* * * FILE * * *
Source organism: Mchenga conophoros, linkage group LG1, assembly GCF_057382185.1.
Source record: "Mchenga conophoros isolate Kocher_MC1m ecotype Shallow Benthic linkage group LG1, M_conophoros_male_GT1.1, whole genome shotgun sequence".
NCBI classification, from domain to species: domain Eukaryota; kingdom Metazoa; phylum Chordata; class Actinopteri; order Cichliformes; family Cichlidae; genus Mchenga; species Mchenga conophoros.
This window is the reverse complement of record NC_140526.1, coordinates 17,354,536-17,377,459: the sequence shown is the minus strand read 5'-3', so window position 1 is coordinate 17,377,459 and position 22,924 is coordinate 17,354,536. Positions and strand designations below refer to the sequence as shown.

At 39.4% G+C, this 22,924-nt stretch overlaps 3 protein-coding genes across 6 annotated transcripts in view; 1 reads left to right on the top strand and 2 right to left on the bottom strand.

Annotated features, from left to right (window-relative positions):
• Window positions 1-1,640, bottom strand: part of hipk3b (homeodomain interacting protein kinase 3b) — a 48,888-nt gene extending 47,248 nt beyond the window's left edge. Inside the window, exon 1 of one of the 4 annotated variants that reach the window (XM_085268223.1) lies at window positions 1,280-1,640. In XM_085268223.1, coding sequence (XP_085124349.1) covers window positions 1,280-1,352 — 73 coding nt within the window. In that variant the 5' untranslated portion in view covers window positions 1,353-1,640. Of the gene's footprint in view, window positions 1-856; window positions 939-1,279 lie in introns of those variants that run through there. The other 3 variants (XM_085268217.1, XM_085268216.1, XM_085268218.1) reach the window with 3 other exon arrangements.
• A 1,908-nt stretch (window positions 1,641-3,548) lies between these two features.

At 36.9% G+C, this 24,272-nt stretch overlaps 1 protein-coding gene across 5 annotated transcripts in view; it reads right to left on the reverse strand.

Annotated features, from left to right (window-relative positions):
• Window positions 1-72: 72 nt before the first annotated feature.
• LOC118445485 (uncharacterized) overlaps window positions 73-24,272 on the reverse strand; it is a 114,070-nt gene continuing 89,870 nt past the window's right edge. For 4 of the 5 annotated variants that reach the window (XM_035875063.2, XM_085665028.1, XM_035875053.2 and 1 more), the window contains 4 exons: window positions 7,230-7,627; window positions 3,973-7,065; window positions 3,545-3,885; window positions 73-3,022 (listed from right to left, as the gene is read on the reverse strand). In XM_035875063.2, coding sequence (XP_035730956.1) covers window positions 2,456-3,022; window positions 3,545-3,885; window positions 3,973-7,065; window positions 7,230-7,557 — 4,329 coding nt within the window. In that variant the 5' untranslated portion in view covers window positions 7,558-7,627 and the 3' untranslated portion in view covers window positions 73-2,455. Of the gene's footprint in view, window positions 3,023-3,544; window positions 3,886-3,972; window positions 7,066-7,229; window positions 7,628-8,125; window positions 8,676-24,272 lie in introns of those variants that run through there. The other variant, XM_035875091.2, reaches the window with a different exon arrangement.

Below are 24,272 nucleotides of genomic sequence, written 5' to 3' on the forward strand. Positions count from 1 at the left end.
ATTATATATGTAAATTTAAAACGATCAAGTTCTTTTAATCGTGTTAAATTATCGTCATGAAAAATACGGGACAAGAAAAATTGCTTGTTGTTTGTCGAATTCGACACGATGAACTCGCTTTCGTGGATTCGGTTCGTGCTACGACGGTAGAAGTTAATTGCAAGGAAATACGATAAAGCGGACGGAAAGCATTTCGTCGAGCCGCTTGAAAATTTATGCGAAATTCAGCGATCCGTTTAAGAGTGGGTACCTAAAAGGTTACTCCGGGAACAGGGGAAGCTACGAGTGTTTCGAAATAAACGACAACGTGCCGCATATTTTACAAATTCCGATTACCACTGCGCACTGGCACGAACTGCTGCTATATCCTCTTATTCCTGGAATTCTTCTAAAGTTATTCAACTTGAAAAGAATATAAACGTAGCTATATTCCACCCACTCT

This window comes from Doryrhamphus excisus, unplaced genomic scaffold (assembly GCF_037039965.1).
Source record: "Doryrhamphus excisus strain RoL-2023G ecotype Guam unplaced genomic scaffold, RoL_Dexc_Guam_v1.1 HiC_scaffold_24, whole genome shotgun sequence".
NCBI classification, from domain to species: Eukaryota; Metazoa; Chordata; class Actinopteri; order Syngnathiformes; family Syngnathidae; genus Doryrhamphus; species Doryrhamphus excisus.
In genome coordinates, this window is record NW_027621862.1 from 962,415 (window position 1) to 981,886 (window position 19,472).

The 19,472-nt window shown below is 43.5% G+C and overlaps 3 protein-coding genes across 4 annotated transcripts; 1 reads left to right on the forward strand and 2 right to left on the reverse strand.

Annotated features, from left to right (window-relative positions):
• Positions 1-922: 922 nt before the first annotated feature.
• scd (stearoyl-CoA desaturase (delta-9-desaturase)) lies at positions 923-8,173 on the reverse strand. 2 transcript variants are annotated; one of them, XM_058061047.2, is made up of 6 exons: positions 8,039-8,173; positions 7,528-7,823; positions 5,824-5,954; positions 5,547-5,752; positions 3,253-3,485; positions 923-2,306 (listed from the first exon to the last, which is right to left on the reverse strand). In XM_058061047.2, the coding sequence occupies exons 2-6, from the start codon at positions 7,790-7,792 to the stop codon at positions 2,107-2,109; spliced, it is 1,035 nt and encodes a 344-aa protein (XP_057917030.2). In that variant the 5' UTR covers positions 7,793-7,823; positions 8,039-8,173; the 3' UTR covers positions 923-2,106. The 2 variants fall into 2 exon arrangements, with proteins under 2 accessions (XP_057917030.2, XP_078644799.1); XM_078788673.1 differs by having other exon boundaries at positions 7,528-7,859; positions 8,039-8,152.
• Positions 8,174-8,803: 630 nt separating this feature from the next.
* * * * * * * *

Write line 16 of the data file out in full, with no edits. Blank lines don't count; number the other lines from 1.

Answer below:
Source record: "Doryrhamphus excisus strain RoL-2023G ecotype Guam unplaced genomic scaffold, RoL_Dexc_Guam_v1.1 HiC_scaffold_24, whole genome shotgun sequence".